If (!(Test-Path "$RunVirtualRegistryPath\*") -and $Unpublish)
    Remove-Item $RunVirtualRegistryPath

RunVirtual $ApplicationExes 

Once Connector.ps1 above has been saved into the package the script can be called within the deployment or user configuration files for the publish / unpublished actions as shown:

<Arguments>[{AppVPackageRoot}]\..\Scripts\Connector.ps1 -Publish</Arguments>
<Wait Timeout="30" RollbackOnError="true"/>

<Arguments>[{AppVPackageRoot}]\..\Scripts\Connector.ps1 -Unpublish</Arguments>
<Wait Timeout="30" RollbackOnError="false"/>

The great thing about the approach above is it doesn’t matter if you ever happen to update the connector package, the script will always lay down the correct GUIDs, so what you end up with is a self contained ‘worker package’ that just sits inside your connection groups ready to do any necessary RunVirtual work on behalf of its other members. Feel free to use the script above and tailor it to your needs. For further reading check out this post here where I further discuss real world RunVirtual.

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6 thoughts on “Using PowerShell to Self Deliver RunVirtual”

  1. Nice article and ps script 🙂 I’m about to make my own little tool for my own organization, doing much of the same stuff with a dummy package for runvirtual. But also going to add the possibility to choose and read all *.exe files from a certain filestructure: Like %programfiles%\program\ with our without the flag on to look trough subfolders. That way we can make it even more dynamical if needed. And also the ability to have a registry key or xml file with certain excluded exe files that won’t ever be added if we don’t remove this flag first.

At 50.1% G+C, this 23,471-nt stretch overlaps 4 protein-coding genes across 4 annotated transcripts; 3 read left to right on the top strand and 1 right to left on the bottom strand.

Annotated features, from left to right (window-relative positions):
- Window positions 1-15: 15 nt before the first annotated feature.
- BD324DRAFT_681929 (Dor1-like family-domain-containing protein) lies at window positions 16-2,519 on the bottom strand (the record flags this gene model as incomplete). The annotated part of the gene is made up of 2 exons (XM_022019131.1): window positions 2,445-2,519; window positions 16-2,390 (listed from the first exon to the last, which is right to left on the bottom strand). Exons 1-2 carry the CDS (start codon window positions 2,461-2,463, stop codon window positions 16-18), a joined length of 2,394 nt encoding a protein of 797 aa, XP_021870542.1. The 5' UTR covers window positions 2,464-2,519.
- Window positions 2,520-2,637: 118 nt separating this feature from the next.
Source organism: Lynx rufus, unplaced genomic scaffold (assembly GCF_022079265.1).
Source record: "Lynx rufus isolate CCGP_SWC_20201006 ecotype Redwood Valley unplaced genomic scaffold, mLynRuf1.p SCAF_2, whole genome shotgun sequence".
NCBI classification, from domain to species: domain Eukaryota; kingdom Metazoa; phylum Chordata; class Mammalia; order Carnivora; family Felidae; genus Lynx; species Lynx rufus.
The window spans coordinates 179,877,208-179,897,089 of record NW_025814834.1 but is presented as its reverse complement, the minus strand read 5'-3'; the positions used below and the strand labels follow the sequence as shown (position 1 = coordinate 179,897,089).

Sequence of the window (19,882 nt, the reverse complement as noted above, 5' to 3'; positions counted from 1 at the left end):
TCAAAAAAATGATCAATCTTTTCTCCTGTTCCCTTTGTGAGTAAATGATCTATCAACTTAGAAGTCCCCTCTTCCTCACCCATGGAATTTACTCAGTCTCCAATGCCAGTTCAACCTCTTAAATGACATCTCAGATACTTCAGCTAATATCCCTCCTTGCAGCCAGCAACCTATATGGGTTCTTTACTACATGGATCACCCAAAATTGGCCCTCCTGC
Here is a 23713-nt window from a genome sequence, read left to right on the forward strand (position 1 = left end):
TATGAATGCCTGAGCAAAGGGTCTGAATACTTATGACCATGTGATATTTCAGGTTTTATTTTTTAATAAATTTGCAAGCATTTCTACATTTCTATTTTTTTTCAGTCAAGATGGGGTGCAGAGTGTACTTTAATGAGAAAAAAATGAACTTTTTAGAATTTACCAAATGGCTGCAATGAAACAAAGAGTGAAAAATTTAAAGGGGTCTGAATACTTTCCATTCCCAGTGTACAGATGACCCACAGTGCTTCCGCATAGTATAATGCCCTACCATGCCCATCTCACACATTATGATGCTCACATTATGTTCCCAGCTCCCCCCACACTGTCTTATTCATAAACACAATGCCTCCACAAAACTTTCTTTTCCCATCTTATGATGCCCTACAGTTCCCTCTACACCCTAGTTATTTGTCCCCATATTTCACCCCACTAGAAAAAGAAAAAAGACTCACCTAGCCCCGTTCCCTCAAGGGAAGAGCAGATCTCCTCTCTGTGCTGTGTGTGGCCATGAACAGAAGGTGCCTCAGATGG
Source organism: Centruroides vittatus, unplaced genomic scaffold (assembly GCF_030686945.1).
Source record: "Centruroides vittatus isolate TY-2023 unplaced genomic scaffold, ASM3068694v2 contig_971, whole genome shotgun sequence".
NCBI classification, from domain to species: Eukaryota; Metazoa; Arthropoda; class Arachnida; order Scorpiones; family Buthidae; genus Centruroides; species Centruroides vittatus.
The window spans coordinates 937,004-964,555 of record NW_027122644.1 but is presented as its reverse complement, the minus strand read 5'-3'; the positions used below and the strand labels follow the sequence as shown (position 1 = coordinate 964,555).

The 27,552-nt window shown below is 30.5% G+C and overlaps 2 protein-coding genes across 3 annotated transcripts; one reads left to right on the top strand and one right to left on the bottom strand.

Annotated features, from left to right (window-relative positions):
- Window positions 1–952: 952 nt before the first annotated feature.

2. Hi Tham, great work usual. Just wanted to get your thoughts as to whether this solution is suitable for Internet Explorer plugins or do you just tend to go with Dynamic Virtualization where possible. (One limitation being that they must be globally published which is a pain)

    • Hi Mark,

      Most implementations I have seen tend to go with dynamic virtualisation although I agree the global publishing is a pain. However there is no reason you couldn’t take iexplore.exe out of DV registry and utilise the model described above in place.

  3. Hi, great post!

    By assigning the powershell script uing , will it run silently or will you see the powershell blue popup screens when publising takes place?

  4. Hi Thamim, great post and very interesting to read. I did create this script a bit another way, but basically does the same. I have a question how you assigned the security groups and how you did configure the connection group.

    Connnection group: do you enable the “use any version” for the Connector package?

    Security: for every security group you assigned to a addon-plugin you assign the same group to the Connector package and Connector connection group?
    Or do you by default assign all users to the connector package and connector connection group?